Kelp forests

From MarineBiotech Infopages
Jump to: navigation, search

This article is a short introduction to the kelp forests. It is is one of the sub-categories within the section dealing with biodiversity of marine habitats and ecosystems and is common on the Continental shelf.


The kelp bed is one of the most productive and dynamic marine ecosystems on the continental shelf. It occurs worldwide in temperate and polar coastal oceans. Brown macroalgae of the order Laminariales forms the forests. The kelp forests have some specific requirements such as a hard, rocky bottom; cold water and a continuous supply of nutrients to support the high level of photosynthetic activity. They have an appearance to the maximum depth of 30 m, but then the water must be very clear. Large canopies can be formed and provide smaller algal species of shadow. It is a unique habitat for organisms and is a source for understanding many ecological processes. Large numbers of organisms use the kelp as food and/or shelter. The kelps weaken the currents and most of the storms. They are constantly growing and eroding and cause in this way a continuous stream of detritus. This detritus plays and important role in the food web of the kelps. The food web further consist of organisms like sea lions, whales, sea otters, urchins, sponges,… It is frequently considered to be an ecosystem engineer.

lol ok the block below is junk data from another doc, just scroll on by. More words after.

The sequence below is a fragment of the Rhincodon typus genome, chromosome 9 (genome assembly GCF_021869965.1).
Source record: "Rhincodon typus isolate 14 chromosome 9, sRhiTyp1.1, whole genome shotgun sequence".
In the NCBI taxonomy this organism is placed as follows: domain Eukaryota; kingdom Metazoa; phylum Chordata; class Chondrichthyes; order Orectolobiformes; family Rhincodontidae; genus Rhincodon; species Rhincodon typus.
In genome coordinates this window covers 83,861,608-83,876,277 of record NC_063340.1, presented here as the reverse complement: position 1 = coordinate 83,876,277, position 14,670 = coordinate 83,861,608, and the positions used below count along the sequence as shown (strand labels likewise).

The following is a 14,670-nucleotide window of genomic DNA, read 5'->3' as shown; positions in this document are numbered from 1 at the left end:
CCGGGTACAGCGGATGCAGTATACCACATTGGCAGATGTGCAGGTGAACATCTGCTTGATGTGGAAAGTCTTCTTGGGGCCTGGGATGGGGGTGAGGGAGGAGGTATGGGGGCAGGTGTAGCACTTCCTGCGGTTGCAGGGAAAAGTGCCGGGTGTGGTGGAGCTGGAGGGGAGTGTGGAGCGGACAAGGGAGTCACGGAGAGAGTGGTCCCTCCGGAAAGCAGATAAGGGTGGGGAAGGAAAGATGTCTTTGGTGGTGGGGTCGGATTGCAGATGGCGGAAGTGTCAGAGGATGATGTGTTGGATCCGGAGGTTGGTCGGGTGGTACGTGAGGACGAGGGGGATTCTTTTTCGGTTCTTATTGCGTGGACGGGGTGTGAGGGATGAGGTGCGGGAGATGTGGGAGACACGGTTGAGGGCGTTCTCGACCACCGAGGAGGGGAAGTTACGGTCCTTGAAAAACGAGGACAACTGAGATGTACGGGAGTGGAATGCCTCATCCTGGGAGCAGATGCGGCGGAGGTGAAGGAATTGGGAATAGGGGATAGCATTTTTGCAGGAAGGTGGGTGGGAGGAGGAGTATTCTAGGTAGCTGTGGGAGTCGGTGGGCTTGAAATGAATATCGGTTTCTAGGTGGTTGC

Kelp forest (Laminaria hyperborean) [1]


The main author of this article is Töpke, Katrien
Please note that others may also have edited the contents of this article.

Citation: Töpke, Katrien (2021): Kelp forests. Available from [accessed on 25-03-2023]